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Job Hierarchy Onboard a Cruise Ship

Once you’re ready to delve into the world of cruising as a career choice, you must also be prepared to accept a working society made up distinctive classes. Surprisingly so in this day and age, but there is a distinguished difference between crew, staff, and officers onboard any cruise ship.

Let’s take a closer look at the hierarchy of employees onboard a cruise ship:


Crew members on a cruise ship are service employees who work under the direction of a Manager or other supervising staff. Crew members may or may not have direct contact with passengers. These positions include:

  • Waiters
  • Bus boys
  • Chefs
  • Cabin stewards
  • Bar staff

And those involve in trades such as:

  • Carpenters
  • Electricians
  • Plumbers

Crew members generally work long hours (10 to 12), with little, if any, time off during their contract, and are sometimes unfortunately treated with a lack of respect by other employees onboard a ship. Crew members usually have their own crew facilities like an internet cafe and a crew disco but it’s not likely to find any staff members in attendance.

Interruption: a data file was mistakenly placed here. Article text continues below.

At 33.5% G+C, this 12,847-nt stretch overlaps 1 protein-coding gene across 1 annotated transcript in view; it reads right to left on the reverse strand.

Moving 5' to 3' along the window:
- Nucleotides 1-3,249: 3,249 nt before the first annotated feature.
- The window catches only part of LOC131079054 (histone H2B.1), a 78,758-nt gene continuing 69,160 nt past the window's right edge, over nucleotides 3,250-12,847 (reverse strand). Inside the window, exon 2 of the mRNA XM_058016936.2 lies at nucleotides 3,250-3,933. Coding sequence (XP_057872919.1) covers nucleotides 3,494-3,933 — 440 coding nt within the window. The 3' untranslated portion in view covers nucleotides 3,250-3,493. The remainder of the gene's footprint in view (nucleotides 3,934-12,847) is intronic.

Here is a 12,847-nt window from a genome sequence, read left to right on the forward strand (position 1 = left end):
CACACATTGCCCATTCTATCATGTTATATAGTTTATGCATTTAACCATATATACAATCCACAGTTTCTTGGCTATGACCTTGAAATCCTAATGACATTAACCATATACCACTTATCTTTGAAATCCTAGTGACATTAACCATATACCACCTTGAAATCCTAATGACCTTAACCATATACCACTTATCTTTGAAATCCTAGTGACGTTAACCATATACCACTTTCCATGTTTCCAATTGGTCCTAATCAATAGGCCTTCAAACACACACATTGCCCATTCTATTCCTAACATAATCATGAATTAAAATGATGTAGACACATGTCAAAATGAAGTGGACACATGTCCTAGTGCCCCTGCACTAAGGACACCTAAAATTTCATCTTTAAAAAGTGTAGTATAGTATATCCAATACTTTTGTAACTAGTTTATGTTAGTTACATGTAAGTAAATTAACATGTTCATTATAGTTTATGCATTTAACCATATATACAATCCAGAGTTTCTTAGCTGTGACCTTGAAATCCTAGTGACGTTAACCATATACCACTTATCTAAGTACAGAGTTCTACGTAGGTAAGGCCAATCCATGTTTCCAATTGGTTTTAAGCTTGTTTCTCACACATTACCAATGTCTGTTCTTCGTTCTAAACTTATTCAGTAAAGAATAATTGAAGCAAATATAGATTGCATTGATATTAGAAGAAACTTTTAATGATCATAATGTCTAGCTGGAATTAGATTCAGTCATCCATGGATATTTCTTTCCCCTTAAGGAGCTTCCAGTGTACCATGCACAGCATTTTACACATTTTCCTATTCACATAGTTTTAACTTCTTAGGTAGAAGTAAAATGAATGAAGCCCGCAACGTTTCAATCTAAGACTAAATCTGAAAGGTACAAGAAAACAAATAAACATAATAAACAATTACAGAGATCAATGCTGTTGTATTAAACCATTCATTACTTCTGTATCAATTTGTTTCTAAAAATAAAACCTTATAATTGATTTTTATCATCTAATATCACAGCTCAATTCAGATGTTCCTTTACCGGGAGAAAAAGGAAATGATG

Crew members are strictly forbidden to socialize with any passengers onboard a ship; they are also not allowed to utilize any public elevators and stairways unless they are working at that time. If a crew member works directly with the passengers onboard, they will be eligible to receive tips in addition to their wages provided. Crew members sleep 4 to 6 in a somewhat cramped specially designed crew cabin.

Job Hierarchy Onboard a Cruise Ship


Staff employees on a cruise ship generally consist of upper level positions in the following departments:

  • Cruise directors and assistants
  • Shore excursion employees
  • Entertainment employees including musicians, dancers, and DJs
  • Retail employees including those from the photography, art, and casino departments
  • Spa & Salon employees

Most staff employees will have direct contact with cruise passengers with the exception of some entertainment employees. Generally, staff work shorter hours, receive time off while in port, and have more access to onboard facilities; depending upon the cruise line, staff may be allowed to utilize public elevators and stairways and may also be allowed to mingle with passengers. Staff usually share a cabin with one other staff member.


Officers are the elite group of employees on a cruise ship who oversee the nautical and mechanical aspects of the ship, ensuring the safety of the passengers and crew at all times. They are highly trained and report directly to the ship’s Captain. And as such, officers have complete authority over any crew or staff member onboard the ship, plus they also receive the highest wages paid to any employees. As a rule, an officer has the privilege of having a private stateroom.